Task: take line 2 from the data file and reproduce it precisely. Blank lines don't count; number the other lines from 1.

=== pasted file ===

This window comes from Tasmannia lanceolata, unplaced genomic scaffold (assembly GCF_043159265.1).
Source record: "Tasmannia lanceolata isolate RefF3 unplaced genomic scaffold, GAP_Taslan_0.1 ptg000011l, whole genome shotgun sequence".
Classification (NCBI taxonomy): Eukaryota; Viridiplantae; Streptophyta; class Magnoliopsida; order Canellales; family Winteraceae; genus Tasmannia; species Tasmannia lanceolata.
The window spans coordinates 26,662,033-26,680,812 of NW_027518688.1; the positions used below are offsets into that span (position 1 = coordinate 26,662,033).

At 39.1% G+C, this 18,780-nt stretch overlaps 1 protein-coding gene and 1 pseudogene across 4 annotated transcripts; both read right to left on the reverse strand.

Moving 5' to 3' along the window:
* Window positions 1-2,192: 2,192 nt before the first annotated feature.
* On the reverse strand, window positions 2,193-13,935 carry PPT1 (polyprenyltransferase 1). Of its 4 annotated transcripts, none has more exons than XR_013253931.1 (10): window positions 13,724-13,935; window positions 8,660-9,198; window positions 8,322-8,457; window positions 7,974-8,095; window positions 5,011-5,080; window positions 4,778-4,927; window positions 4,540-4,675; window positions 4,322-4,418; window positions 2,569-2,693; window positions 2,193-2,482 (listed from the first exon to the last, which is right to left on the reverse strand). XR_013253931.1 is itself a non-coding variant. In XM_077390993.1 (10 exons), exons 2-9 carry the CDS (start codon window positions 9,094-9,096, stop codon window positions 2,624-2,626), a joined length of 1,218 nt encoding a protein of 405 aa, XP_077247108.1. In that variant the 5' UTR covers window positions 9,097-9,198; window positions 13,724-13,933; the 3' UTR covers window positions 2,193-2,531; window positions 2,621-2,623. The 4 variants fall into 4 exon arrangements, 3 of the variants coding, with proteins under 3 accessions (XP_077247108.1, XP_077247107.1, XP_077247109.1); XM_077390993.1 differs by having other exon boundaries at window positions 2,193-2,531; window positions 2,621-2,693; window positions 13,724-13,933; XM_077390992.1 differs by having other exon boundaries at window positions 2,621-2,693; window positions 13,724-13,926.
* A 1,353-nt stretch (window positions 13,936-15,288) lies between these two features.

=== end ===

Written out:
Source record: "Tasmannia lanceolata isolate RefF3 unplaced genomic scaffold, GAP_Taslan_0.1 ptg000011l, whole genome shotgun sequence".